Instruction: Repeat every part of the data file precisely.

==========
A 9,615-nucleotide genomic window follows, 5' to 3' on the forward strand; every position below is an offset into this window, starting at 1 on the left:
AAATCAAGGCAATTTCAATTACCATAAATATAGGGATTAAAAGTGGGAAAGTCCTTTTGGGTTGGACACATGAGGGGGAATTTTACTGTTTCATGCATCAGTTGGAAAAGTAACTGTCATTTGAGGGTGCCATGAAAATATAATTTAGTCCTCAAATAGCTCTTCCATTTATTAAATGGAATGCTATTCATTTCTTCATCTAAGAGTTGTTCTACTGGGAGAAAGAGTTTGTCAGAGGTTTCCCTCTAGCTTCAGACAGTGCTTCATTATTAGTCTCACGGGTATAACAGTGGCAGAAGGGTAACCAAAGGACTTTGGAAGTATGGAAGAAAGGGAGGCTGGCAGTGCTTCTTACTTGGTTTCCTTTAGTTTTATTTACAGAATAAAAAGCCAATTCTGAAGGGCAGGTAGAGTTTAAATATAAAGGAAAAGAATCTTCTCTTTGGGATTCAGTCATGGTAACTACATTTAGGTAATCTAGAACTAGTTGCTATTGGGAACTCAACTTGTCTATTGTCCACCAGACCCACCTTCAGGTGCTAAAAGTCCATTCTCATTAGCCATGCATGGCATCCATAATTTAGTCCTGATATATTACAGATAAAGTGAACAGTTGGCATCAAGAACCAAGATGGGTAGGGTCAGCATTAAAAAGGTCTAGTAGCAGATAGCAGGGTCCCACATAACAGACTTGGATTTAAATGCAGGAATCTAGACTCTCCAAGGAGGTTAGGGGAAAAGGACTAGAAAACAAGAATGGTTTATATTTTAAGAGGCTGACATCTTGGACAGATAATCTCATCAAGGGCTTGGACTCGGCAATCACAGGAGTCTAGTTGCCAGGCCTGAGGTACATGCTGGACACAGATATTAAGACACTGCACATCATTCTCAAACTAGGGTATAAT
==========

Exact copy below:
A 9,615-nucleotide genomic window follows, 5' to 3' on the forward strand; every position below is an offset into this window, starting at 1 on the left:
AAATCAAGGCAATTTCAATTACCATAAATATAGGGATTAAAAGTGGGAAAGTCCTTTTGGGTTGGACACATGAGGGGGAATTTTACTGTTTCATGCATCAGTTGGAAAAGTAACTGTCATTTGAGGGTGCCATGAAAATATAATTTAGTCCTCAAATAGCTCTTCCATTTATTAAATGGAATGCTATTCATTTCTTCATCTAAGAGTTGTTCTACTGGGAGAAAGAGTTTGTCAGAGGTTTCCCTCTAGCTTCAGACAGTGCTTCATTATTAGTCTCACGGGTATAACAGTGGCAGAAGGGTAACCAAAGGACTTTGGAAGTATGGAAGAAAGGGAGGCTGGCAGTGCTTCTTACTTGGTTTCCTTTAGTTTTATTTACAGAATAAAAAGCCAATTCTGAAGGGCAGGTAGAGTTTAAATATAAAGGAAAAGAATCTTCTCTTTGGGATTCAGTCATGGTAACTACATTTAGGTAATCTAGAACTAGTTGCTATTGGGAACTCAACTTGTCTATTGTCCACCAGACCCACCTTCAGGTGCTAAAAGTCCATTCTCATTAGCCATGCATGGCATCCATAATTTAGTCCTGATATATTACAGATAAAGTGAACAGTTGGCATCAAGAACCAAGATGGGTAGGGTCAGCATTAAAAAGGTCTAGTAGCAGATAGCAGGGTCCCACATAACAGACTTGGATTTAAATGCAGGAATCTAGACTCTCCAAGGAGGTTAGGGGAAAAGGACTAGAAAACAAGAATGGTTTATATTTTAAGAGGCTGACATCTTGGACAGATAATCTCATCAAGGGCTTGGACTCGGCAATCACAGGAGTCTAGTTGCCAGGCCTGAGGTACATGCTGGACACAGATATTAAGACACTGCACATCATTCTCAAACTAGGGTATAAT